I like creatures. They swing. They block. They have abilities. They advance the game. Simply put, creatures do things. They are the most commonly played non-land in your deck for a reason. Creatures are the core, essential identity of the game we play. Creatures rule!
Given this key component of the MTG experience, there are a lot of sexy critters out there that have lost the love. So sad. Why are they disappearing from, well, everything? So sad!
And thus, this list is born. What creatures have had a day in the sun for multiplayer, but still have what it takes to break things open? What are your powerhouses?
There are creatures that used to dominate kitchen table play, especially multiplayer. But they have, often, struggled to make the transition to Commander, especially today. Almost today’s entire list is from pre-Modern sets, and is designed to show you some powerful creatures that you can turn to and rely on, as these all have a powerful history of just taking care of business when dialing it up against multiple players.
So let’s count down the Top Ten Old Creatures that Live Again!
10. Butcher Orgg
I am not the only one who recalls the power of a Butcher Orgg. No less a multiplayer luminary than Anthony Alongi himself had Butcher Orgg on his list of the best Red multiplayer cards of all time in his Hall of Fame. And you can see why! This thing is rough to deal with. It doesn’t matter if you hit the player or not. It doesn’t matter what blocks you. Divide that damage as you choose to kill the stuff you need to kill. You have serious card advantage anytime you smash. And you can easily combine this with effects in Red that increase your damage dealt, or something like Berserkers' Onslaught to give it double strike. It’s better than any Thorn Elemental!
That’s a reference to this card, by the way:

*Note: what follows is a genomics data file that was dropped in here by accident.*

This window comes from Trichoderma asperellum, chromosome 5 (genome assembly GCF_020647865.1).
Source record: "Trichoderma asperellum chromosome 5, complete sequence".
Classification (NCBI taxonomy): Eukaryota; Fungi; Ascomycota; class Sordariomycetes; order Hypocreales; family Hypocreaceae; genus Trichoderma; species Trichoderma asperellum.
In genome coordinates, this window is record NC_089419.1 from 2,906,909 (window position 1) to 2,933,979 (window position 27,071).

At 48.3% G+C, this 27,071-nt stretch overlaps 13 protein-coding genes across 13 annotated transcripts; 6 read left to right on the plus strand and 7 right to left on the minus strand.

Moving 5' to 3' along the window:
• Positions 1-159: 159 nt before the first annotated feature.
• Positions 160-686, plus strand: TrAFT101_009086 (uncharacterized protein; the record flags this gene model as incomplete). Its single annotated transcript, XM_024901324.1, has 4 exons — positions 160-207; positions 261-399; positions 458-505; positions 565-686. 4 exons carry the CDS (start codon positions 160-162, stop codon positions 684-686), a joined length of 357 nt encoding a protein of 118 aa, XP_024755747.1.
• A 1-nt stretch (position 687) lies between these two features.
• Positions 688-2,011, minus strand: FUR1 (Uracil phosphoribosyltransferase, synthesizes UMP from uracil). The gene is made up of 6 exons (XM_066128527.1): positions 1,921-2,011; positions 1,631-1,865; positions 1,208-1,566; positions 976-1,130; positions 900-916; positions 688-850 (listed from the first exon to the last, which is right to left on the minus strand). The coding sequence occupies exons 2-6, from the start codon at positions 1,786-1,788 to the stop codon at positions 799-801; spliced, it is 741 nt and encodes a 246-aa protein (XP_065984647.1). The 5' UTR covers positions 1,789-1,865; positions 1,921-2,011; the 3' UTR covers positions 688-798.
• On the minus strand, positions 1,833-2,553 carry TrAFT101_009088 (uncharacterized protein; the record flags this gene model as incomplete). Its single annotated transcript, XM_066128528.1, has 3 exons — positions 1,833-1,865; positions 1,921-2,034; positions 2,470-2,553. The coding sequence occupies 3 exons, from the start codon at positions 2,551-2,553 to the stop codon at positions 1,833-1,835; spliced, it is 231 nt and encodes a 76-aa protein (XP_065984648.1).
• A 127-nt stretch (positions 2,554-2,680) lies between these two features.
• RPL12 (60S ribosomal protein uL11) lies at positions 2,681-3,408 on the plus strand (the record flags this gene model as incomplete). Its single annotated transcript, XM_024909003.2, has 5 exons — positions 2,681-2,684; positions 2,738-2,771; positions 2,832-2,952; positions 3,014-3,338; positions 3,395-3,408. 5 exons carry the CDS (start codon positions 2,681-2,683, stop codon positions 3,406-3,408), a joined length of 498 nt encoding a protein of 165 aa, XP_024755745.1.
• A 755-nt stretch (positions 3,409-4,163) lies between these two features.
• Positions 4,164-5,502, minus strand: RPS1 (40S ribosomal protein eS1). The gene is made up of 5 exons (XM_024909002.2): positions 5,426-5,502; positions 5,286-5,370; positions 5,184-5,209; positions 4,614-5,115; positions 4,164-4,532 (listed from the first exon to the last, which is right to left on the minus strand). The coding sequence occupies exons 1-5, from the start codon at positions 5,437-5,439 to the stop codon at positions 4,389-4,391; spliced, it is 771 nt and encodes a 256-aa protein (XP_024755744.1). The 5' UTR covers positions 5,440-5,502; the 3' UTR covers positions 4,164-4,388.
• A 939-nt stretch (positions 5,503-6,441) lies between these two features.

And here are a few cards that will enhance the Butcher Orgg to even greater heights!
9. Ancestor’s Chosen
This card is amazing. It was often heavily played due to the considerable amount of life you’d gain when it arrived on the battlefield. At first, you might want to dismiss it because of its high casting cost, but that is not as much of a deterrent as you might imagine. The longer you wait, the better the ability is. I’ve often gotten 15 or 20 life from it in Abe’s Deck of Happiness and Joy or a new graveyard-centric Commander deck. Plus, don’t sleep on a 4/4 with first strike. I’ve often held off some attackers after I tapped out to play it and gained 12 life or so while also having a body ready to drop and roll. It’s downright abusive when you have Blink effects like Momentary Blink rocking the table as well.
The ‘Gost. Take another look at Gurzigost if you’ve either forgotten about it or never knew what it did. 6/8 for 5 mana? Activates for a Thorn Elemental if you need? (You don’t normally, but it’s nice to see it there as an option.) But the best case is the “disadvantage” the ‘Gost has. You have to restock two cards from your graveyard to the bottom of your library each of your upkeeps or else you lose your ‘Gost. I’m sure you can see tons of ways to abuse and harness that restocking in Commander, right?
The time may come when power creep in creatures has antiquated the Spiritmonger. But that time is not today. Time has not ebbed for Spiritmonger. The 6/6 for mana body is still strong. The regeneration is good, and the ability to grow as you damage things a la Sengir Vampire is solid, and the color changing is all right too. You occasionally run it against the right card or effect, although not that often.
Spiritmonger is a solid card. It still matters. So, get your Monger on and wrassle up some Spirits!